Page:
Lake County Republicans took steps both forward and backward last week in their caucus election of a new county assessor, and time will tell if it’s a shining party moment or a colossal failure to achieve unity.
It all depends on the crucial next move of party leadership, but Lake County GOP party Chairman Dan Dernulc took a step in the right direction Monday night.
On one hand, the party precinct committeemen chose Jolie Covaciu to replace the late assessor – and local party hero -- Hank Adams. Just as Adams’ election in 2010 made history with the ascension of the first GOP candidate to a county-wide office in 50 years, Covaciu’s caucus election Friday marked the first woman ever – from either party – to hold the assessor’s office.
In that sense, Covaciu’s victory in caucus election was a big step forward for the local GOP – often associated with the same old men’s club stigma of the national party. A qualified woman capturing an office that always had been occupied by men is a victory for Lake County politics in general.
But Covaciu’s success also revealed some of the deep fractures that persist in the local party. She was not the party leadership’s pick to carry forth the legacy of reform created by Adams, who died recently after a long fight with cancer.
Dernulc and other party leadership had anointed another woman, assessor’s office employee Debra Johnson, to become Adams’ successor. Adams’ widow, St. John Township Trustee Jean Shepherd, also endorsed Johnson as the person Adams would have wanted to succeed him.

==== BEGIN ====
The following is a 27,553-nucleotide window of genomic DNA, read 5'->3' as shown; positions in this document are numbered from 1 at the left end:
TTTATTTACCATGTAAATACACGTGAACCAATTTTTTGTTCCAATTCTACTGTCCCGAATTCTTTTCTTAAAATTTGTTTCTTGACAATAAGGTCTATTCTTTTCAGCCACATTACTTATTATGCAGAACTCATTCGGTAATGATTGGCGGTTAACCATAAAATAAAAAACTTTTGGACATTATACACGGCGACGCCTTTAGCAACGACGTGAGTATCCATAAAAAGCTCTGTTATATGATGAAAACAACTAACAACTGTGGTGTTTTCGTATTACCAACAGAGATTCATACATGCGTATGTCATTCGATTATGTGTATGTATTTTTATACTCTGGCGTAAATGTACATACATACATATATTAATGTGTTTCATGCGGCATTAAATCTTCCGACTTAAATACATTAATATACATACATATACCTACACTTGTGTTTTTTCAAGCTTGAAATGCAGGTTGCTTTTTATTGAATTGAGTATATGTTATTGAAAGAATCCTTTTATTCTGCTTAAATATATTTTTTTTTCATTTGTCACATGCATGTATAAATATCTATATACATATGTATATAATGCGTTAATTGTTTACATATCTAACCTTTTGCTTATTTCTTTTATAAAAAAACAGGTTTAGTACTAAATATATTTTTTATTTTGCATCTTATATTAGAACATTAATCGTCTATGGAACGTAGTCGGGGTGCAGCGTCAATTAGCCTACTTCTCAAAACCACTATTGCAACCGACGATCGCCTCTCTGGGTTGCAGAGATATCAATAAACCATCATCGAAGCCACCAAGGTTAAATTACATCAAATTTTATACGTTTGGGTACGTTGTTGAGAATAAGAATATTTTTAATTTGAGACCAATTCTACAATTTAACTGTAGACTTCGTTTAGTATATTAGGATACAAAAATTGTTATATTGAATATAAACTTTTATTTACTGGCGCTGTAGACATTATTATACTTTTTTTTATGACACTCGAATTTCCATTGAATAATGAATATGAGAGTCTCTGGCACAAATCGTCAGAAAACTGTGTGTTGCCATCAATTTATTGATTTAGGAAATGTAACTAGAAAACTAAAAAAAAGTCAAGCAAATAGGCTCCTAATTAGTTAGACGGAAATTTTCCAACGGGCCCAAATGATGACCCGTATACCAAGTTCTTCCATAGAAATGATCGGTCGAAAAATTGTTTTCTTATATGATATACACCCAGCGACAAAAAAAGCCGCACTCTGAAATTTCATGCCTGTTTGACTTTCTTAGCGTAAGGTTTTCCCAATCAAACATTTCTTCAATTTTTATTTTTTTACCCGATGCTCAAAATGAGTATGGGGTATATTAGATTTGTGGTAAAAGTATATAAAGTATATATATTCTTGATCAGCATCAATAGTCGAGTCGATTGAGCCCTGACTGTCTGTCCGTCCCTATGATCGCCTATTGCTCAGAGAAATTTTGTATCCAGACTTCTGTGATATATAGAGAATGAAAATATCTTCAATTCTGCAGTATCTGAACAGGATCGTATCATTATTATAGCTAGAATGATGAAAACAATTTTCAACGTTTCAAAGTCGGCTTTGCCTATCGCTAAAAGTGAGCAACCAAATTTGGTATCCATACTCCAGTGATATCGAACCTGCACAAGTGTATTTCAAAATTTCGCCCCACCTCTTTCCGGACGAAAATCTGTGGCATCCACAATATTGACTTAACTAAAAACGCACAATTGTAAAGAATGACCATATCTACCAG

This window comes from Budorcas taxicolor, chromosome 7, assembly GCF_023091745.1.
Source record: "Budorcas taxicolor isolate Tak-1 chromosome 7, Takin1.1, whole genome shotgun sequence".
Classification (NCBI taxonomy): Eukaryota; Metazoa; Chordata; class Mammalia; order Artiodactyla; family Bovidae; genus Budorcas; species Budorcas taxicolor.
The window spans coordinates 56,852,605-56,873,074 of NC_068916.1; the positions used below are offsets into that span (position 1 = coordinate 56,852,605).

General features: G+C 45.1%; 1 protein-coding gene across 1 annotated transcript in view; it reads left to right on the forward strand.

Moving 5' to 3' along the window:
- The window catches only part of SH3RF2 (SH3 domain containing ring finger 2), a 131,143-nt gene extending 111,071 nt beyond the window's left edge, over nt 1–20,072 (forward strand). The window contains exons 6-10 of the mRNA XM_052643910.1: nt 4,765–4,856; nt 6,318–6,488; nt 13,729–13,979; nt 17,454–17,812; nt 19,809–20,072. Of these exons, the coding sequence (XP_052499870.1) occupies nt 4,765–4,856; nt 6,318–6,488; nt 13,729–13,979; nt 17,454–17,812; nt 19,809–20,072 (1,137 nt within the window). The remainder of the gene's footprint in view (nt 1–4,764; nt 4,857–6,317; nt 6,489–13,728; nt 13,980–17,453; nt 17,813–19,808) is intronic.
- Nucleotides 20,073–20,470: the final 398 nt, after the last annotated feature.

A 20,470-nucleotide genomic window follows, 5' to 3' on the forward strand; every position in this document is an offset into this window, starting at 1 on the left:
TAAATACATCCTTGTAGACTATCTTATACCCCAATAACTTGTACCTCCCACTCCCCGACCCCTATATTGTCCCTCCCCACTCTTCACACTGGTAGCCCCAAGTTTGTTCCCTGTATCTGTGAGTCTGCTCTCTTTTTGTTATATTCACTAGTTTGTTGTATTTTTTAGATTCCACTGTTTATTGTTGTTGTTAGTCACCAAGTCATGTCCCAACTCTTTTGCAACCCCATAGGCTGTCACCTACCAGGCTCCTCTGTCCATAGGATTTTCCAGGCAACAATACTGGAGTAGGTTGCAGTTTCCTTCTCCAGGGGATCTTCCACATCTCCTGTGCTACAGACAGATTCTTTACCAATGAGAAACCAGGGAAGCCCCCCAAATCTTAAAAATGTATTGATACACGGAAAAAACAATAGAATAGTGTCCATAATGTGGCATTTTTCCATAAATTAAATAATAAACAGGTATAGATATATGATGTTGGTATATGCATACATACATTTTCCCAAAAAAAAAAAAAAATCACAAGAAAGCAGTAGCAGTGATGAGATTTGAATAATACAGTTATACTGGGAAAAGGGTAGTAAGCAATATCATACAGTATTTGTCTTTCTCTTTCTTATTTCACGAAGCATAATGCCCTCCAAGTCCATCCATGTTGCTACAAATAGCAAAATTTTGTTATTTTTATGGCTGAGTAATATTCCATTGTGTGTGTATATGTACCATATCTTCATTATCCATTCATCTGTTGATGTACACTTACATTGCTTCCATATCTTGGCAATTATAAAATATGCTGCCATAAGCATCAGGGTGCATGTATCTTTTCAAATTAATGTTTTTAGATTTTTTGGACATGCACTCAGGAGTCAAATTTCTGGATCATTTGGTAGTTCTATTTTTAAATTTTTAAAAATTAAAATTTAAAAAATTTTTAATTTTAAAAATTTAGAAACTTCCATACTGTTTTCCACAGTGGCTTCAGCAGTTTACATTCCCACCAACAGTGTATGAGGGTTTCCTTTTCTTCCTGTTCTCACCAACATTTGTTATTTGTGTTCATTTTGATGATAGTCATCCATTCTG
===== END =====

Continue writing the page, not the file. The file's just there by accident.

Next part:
Another faction of the local party, however, including former Chairwoman Kim Krull, favored Covaciu over Johnson. That faction got its way in a very close vote, with some Johnson detractors questioning her last-minute establishment of property ownership in the county – a requirement for assessors in the Hoosier state.
So what does all this mean?
It shows first and foremost that local Republicans aren’t nearly as united as they will need to be to achieve goals in forthcoming elections against highly entrenched Lake County Democrats.
So sure was Dernulc that Johnson was the right candidate, he certified her as a Republican even though she had a partial voting past as a Democrat. It was the right thing to do for an office that required certain certifications and experience that Johnson possessed. I lauded him last week for reaching across party lines in this decision.
But he declined to certify Covaciu as a Republican ahead of the caucus, which was a misstep. It inflamed some in the party and emboldened their decision to contradict Dernulc’s choice at the caucus.
Dernulc made that right Monday night. He said he met with the victorious Covaciu and certified her as a Republican, even though Covaciu, like Johnson, has voted in past Democratic primaries.
A party that constantly is several votes behind in achieving its political agenda can’t afford to ignore opportunities for finding common ground within its own ranks. It’s up to party leaders to decide if Covaciu’s election becomes a gaping wound for the party – or a source of unity and strength.